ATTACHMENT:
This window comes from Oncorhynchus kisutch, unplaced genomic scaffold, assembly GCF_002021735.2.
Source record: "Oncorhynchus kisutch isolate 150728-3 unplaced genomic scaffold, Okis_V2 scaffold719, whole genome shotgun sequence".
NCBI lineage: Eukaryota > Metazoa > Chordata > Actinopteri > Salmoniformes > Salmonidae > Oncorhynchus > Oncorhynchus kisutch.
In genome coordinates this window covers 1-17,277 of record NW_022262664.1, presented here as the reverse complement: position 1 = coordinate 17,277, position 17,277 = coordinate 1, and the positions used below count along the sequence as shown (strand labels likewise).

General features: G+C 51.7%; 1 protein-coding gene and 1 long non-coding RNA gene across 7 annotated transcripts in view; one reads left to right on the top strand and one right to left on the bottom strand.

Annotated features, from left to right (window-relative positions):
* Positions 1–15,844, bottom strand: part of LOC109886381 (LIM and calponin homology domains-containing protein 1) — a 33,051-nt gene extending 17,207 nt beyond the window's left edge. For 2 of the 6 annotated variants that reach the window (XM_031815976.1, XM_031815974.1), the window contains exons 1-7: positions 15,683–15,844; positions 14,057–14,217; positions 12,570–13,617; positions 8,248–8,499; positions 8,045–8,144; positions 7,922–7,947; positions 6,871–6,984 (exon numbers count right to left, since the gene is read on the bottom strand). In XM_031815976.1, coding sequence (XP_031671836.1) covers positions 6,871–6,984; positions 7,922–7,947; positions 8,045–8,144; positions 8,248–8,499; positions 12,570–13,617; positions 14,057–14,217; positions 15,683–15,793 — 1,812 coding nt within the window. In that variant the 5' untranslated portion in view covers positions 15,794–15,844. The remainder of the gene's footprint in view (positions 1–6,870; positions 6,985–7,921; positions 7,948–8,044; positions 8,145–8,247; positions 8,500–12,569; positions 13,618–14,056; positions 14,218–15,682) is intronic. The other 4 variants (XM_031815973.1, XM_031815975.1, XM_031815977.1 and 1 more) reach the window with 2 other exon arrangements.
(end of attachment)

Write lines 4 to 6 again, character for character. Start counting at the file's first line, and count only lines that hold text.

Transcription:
In genome coordinates this window covers 1-17,277 of record NW_022262664.1, presented here as the reverse complement: position 1 = coordinate 17,277, position 17,277 = coordinate 1, and the positions used below count along the sequence as shown (strand labels likewise).

General features: G+C 51.7%; 1 protein-coding gene and 1 long non-coding RNA gene across 7 annotated transcripts in view; one reads left to right on the top strand and one right to left on the bottom strand.

Annotated features, from left to right (window-relative positions):